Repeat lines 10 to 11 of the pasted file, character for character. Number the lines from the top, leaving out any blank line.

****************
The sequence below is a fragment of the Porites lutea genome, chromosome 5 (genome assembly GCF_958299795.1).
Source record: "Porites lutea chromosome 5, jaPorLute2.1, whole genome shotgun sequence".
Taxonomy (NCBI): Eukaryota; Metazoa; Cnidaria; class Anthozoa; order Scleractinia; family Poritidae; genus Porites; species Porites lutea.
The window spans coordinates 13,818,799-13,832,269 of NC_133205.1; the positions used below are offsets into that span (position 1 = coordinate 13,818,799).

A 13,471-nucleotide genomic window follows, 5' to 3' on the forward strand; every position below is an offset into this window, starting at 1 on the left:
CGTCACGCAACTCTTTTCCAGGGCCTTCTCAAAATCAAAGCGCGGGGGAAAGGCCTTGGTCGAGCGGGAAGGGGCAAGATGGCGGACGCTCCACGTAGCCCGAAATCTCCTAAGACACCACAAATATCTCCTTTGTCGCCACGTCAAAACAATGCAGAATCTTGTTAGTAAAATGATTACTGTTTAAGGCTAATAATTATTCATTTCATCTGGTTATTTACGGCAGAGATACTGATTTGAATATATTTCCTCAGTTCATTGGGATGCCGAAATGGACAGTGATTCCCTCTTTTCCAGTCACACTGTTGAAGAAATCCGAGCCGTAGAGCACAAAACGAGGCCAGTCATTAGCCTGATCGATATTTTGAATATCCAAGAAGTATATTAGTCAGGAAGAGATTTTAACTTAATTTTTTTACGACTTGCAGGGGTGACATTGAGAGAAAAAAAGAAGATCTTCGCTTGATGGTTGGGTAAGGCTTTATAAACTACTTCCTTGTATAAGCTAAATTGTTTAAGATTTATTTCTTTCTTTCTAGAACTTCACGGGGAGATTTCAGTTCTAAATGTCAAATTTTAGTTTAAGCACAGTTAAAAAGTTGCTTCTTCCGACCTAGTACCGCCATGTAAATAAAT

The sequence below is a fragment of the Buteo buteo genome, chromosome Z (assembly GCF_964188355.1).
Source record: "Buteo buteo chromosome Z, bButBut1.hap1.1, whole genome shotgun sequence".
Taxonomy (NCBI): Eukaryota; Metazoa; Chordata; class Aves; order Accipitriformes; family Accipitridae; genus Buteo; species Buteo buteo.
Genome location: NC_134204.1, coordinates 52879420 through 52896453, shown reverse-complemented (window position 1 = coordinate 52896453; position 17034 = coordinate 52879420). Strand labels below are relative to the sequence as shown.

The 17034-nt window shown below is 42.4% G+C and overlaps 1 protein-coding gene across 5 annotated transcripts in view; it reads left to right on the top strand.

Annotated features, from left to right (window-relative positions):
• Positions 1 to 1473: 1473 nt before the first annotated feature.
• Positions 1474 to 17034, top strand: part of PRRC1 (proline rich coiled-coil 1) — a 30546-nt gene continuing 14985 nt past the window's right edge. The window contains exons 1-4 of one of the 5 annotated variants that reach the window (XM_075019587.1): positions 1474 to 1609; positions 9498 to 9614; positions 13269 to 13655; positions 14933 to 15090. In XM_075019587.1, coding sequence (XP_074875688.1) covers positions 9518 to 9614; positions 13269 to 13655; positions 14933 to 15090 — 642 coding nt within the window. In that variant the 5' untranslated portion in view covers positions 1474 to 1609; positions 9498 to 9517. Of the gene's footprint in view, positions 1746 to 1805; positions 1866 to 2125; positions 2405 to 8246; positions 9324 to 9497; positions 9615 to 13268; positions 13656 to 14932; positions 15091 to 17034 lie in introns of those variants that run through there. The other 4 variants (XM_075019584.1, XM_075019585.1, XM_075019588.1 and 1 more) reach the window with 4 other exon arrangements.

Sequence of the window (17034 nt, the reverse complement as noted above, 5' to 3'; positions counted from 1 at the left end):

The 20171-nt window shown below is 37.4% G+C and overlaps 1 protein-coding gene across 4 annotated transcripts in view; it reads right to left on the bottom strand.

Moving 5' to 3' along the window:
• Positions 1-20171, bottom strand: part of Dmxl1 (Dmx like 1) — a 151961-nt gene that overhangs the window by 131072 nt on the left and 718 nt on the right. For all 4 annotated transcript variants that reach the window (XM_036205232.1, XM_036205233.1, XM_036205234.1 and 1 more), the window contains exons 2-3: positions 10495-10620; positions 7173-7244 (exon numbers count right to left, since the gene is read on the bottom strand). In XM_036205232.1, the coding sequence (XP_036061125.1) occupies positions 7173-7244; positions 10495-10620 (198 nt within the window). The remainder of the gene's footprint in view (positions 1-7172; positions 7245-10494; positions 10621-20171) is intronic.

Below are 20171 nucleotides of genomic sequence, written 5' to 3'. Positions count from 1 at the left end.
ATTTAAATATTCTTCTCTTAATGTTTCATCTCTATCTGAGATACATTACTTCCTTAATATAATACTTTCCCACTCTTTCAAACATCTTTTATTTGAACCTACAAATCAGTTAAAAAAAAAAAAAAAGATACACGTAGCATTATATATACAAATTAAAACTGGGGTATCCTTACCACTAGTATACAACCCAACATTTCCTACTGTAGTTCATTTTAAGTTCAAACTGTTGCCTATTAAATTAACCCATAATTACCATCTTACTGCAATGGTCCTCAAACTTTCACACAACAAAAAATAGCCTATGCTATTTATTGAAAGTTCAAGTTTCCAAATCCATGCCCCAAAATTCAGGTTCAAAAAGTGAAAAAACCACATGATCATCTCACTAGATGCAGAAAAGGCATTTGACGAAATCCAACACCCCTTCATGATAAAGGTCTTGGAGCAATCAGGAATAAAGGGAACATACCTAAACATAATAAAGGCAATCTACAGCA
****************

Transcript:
Genome location: NC_134204.1, coordinates 52879420 through 52896453, shown reverse-complemented (window position 1 = coordinate 52896453; position 17034 = coordinate 52879420). Strand labels below are relative to the sequence as shown.

The 17034-nt window shown below is 42.4% G+C and overlaps 1 protein-coding gene across 5 annotated transcripts in view; it reads left to right on the top strand.